Aug 1, 2013

Work Life: Helping a school

On Wednesday, I headed up to Blevins to help their new tech get some things done. We started in the Distance Learning Lab, where the tech and her son were finishing up installs for Plato. As that was happening, we walked down to a teacher's room to help trace out network wiring and to do a little housekeeping. That ended up also including attaching the computers in the room to the domain.

Since they have a new tech, I made sure to walk through things step-by-step so she could take whatever notes she needed and so she could follow the process. I am a big believer in "teaching to fish," so after I ran through it once with her taking notes, I had her run through it herself. We covered attaching computers to the domain, setting reservations in DHCP for printers, etc, and installing the newly reserved printer(s) on the computers. She also mentioned locking students out of Control Panel on her Win7 machines, and I gave her something of a crash course in Group Policies. When she logged in as a student and the Control Panel was gone and locked, that made her day!

One of the computers still had the Netware Client on it. Additionally, it had Zenworks and Syncroneyes. The client was not installed in the same manner in which I am accustomed, so removing it took a little hunting and pecking. Ultimately, we came up with this solution that worked for us:

  • Uninstall Syncroneyes
  • Go to Control Panel/Network Connections
  • Uninstall Netware Client and anything else mentioning "Netware" from the list
  • Uninstall Zenworks
  • Open REGEDIT and remove all traces of "seginal.dll" (there are usually 2 or 3 entries)
  • Reboot
NOTE: Modifying the registry can do irreparable damage to your computer if not handled with care. I make no warranties or guarantees, expressed nor implied. You edit the registry at your own risk. I assume no responsibility for any damage to your computer, operating system, network, etc. Get permission from your specific designated authority before adding/removing/modifying any software installed on the computer upon which you are working. Completing the above steps on a computer without permission may result in various disciplinary actions at your school or business. I am not responsible for any such actions taken against you or anyone associated with your organization in conjunction with information contained in this post or any other.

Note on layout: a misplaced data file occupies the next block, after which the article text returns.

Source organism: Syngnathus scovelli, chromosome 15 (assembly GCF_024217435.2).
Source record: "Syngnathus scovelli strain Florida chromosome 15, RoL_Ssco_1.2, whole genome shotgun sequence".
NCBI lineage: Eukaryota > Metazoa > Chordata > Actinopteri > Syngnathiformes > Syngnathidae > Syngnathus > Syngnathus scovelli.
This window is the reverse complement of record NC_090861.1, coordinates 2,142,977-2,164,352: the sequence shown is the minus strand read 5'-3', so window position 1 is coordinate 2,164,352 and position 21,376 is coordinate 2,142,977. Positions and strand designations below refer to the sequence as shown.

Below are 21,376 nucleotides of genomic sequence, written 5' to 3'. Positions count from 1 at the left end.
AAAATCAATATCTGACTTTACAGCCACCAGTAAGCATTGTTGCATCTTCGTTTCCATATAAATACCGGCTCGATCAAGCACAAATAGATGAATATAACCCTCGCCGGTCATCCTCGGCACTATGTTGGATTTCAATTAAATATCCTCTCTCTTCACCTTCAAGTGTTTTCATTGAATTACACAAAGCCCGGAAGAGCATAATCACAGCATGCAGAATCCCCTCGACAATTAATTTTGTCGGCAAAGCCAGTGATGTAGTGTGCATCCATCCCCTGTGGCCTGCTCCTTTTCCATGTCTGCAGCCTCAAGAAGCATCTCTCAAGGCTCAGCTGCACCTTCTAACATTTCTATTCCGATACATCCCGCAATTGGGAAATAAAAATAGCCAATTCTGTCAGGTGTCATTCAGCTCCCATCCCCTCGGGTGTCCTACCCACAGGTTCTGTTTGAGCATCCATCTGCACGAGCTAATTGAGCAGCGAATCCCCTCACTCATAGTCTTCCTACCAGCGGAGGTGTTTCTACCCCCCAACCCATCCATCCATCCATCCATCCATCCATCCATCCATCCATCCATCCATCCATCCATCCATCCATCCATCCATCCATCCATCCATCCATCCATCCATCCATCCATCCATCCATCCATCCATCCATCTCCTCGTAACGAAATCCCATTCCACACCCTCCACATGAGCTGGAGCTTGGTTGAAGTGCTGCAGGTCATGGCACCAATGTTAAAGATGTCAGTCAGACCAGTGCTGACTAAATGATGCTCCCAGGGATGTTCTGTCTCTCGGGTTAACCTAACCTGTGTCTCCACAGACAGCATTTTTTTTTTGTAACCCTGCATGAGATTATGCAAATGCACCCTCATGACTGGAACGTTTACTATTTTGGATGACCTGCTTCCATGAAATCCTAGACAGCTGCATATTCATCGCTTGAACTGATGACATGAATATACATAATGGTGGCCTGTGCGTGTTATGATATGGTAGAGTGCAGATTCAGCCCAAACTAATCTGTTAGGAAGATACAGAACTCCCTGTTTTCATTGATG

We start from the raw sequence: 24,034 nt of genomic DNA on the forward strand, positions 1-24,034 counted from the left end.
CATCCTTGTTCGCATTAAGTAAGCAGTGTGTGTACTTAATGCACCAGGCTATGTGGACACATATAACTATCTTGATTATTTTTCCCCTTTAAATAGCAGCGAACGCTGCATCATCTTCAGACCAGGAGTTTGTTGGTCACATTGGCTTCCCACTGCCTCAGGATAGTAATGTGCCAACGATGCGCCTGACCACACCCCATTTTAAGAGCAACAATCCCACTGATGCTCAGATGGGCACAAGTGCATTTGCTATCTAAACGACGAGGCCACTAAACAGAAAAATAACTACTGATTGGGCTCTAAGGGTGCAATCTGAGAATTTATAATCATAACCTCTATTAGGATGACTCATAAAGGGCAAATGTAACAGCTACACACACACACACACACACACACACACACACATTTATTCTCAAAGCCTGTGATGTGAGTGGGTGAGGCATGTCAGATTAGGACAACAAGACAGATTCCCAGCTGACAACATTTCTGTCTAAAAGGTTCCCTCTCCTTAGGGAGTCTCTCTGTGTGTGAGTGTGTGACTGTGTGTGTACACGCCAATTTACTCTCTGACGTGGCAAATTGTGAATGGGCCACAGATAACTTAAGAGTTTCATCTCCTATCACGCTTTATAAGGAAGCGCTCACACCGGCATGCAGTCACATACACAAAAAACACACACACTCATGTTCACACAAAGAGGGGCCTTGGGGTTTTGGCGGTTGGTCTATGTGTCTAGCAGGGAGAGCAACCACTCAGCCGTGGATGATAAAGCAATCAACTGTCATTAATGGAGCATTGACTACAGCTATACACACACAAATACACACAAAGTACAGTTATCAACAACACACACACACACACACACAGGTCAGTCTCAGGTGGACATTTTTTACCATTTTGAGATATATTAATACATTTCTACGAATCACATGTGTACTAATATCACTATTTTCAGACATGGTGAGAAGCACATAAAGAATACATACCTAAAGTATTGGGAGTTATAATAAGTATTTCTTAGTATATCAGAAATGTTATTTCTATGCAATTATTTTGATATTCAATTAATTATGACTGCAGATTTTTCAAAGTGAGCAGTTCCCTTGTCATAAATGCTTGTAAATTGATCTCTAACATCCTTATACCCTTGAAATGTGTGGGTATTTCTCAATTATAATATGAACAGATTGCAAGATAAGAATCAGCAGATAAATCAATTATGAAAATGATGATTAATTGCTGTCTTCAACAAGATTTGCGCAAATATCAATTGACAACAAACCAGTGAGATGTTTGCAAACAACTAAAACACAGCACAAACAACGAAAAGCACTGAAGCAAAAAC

We took care of a few other issues, and that pretty well ate up the entire day. As we were wrapping things up, the tech wanted to show me the progress on a building project the district has going on. In my eyes, it is one of the most ambitious ideas I've been this close to. Their core and demarc points were centrally located in a pair of portable buildings that had been connected via enclosed breezeway. For many years, this also served as the central admin offices. After central offices were moved, the building was used as a tech office and band hall.

The district had a metal building at another location and decided they wanted to replace aging portables with this newer metal structure.  The problem: the network core and demarc are in there, remember?  Well, the Superintended came up with a plan: tear down everything except the closet that housed the servers, fiber, telco, and air conditioner and then build the metal building around the core. Once that's done, they would move the equipment from the closet and finish out the building.

When asked my advice, I expressed my concerns about such a venture. Turns out, other professionals have also expressed concern. Nonetheless, things pressed on. Here is a photo from early in the deconstruction phase:

What you see in the photo above is the tech closet with air conditioner on the left (in center of photo) and one of the portable buildings on the right. The other portable building has been removed as they prepared the closet to stand alone. This was taken roughly June 24, 2013.

Below, we have an image as things were on July 31, 2013. You can see the poured concrete surrounding the closet. The closet sits on the cut beams that used to hold up the portable building.  You can see the metal structure going up around the core network closet.

The plan, as mentioned above, is to finish most the metal building. Once that is done, the contents of the tech closet (fiber, servers, telco, etc) will be moved to an area almost directly in front of the door you see in the photo. The thought is that connectivity will be down for 10-15 minutes during this process. I would venture an estimate of 3-5 hours, assuming everything remains in tact during the move. After everything is moved, they will finish the metal building which will house the technology equipment and two classrooms.

I will do a follow-up later with how things transpire.

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